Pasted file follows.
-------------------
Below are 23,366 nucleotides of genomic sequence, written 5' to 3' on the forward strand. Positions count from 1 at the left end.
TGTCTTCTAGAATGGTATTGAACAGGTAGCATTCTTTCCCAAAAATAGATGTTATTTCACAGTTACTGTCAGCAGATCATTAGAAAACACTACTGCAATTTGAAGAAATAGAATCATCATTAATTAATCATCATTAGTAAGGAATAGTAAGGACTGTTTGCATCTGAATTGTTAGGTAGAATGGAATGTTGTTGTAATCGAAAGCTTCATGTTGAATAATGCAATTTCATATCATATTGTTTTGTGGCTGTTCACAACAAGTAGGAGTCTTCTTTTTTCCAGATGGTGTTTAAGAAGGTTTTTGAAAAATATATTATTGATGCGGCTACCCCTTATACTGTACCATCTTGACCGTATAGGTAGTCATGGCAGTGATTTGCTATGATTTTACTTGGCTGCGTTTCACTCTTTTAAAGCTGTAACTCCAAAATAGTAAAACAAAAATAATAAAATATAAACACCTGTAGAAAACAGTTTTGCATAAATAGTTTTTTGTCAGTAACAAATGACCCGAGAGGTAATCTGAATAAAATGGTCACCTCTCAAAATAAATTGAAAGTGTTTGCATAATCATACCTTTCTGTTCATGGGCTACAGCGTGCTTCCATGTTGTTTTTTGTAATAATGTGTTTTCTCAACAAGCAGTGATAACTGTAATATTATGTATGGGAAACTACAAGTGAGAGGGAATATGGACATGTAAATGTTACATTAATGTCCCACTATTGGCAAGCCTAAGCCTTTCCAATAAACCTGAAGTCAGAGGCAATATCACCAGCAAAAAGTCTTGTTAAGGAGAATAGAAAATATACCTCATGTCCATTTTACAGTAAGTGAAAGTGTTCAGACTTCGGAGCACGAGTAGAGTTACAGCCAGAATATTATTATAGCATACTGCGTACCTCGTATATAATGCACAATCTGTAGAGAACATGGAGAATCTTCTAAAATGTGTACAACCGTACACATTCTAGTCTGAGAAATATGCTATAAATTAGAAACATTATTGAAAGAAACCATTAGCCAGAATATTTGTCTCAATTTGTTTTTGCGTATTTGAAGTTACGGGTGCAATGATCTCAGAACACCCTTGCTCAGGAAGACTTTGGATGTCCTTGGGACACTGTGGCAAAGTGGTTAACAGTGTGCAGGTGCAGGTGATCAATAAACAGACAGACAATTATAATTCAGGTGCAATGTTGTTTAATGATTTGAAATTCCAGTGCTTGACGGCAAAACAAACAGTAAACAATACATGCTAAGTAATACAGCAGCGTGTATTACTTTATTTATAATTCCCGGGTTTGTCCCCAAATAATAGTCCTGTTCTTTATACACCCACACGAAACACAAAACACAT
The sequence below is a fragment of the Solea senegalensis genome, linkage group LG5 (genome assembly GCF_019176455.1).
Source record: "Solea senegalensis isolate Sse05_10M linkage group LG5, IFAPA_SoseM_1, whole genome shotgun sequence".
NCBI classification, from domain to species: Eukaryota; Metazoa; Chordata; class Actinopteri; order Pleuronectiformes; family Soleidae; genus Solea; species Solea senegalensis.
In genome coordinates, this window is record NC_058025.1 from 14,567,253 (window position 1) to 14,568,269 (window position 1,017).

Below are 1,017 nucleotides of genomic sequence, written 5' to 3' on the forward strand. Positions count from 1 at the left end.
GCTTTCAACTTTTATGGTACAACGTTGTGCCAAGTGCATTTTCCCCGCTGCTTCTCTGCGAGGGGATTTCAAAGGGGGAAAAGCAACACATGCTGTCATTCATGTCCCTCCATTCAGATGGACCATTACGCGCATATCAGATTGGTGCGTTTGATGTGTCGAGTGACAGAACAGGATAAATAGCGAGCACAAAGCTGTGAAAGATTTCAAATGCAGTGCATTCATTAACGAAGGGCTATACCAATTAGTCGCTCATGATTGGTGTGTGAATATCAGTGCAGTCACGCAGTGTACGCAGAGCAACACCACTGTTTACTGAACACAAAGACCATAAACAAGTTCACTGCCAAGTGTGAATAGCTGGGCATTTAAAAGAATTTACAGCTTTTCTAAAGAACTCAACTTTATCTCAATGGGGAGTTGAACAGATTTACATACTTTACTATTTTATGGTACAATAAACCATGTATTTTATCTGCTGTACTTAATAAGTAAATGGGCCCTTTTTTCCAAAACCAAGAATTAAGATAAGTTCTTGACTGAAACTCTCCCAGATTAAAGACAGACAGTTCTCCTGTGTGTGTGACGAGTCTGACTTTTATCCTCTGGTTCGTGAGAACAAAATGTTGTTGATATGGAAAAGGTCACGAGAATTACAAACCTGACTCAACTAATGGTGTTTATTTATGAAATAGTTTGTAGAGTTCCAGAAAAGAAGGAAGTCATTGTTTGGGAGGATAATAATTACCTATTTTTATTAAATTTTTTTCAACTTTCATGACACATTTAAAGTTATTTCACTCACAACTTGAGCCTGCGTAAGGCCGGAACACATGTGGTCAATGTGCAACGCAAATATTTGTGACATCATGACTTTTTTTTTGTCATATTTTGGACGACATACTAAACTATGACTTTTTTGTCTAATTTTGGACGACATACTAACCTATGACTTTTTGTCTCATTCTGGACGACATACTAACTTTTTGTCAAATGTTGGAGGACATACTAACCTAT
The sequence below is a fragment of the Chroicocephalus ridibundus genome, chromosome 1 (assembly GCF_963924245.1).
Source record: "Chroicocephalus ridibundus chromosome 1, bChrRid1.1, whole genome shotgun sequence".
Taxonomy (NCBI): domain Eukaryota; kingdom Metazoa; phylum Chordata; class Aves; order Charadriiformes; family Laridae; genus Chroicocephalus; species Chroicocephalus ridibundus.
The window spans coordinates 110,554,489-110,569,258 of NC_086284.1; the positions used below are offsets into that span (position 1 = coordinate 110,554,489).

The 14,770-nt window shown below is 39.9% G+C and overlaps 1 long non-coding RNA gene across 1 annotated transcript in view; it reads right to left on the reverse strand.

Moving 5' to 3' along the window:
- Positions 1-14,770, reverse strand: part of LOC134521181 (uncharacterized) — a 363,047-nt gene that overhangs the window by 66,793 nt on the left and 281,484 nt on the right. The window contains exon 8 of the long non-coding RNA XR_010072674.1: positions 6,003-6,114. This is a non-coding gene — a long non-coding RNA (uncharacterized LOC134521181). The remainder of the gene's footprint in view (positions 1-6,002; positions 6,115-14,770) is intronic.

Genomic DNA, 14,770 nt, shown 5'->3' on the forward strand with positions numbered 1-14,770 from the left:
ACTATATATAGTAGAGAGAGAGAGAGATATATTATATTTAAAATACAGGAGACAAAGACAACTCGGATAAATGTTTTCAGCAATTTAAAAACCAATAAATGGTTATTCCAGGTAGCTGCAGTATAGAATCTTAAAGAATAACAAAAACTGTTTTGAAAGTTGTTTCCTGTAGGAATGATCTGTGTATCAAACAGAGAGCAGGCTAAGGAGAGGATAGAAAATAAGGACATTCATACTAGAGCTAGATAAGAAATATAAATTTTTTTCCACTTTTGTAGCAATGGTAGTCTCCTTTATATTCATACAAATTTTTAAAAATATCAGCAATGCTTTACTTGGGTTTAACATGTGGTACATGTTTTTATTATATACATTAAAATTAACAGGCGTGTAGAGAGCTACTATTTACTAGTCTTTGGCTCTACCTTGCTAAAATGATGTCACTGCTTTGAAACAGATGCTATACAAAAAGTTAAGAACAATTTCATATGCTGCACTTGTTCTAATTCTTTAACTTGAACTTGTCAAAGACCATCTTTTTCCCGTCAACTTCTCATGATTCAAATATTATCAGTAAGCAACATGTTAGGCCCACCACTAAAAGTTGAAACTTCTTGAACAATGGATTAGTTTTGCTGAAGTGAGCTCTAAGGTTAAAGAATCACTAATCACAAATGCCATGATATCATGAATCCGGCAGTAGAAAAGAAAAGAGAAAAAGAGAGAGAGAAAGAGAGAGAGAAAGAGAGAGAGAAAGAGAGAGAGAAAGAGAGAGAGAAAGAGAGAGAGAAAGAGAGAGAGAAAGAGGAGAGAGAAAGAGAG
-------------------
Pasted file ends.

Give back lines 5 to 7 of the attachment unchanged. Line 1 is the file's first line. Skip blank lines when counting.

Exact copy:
NCBI classification, from domain to species: Eukaryota; Metazoa; Chordata; class Actinopteri; order Pleuronectiformes; family Soleidae; genus Solea; species Solea senegalensis.
In genome coordinates, this window is record NC_058025.1 from 14,567,253 (window position 1) to 14,568,269 (window position 1,017).

Below are 1,017 nucleotides of genomic sequence, written 5' to 3' on the forward strand. Positions count from 1 at the left end.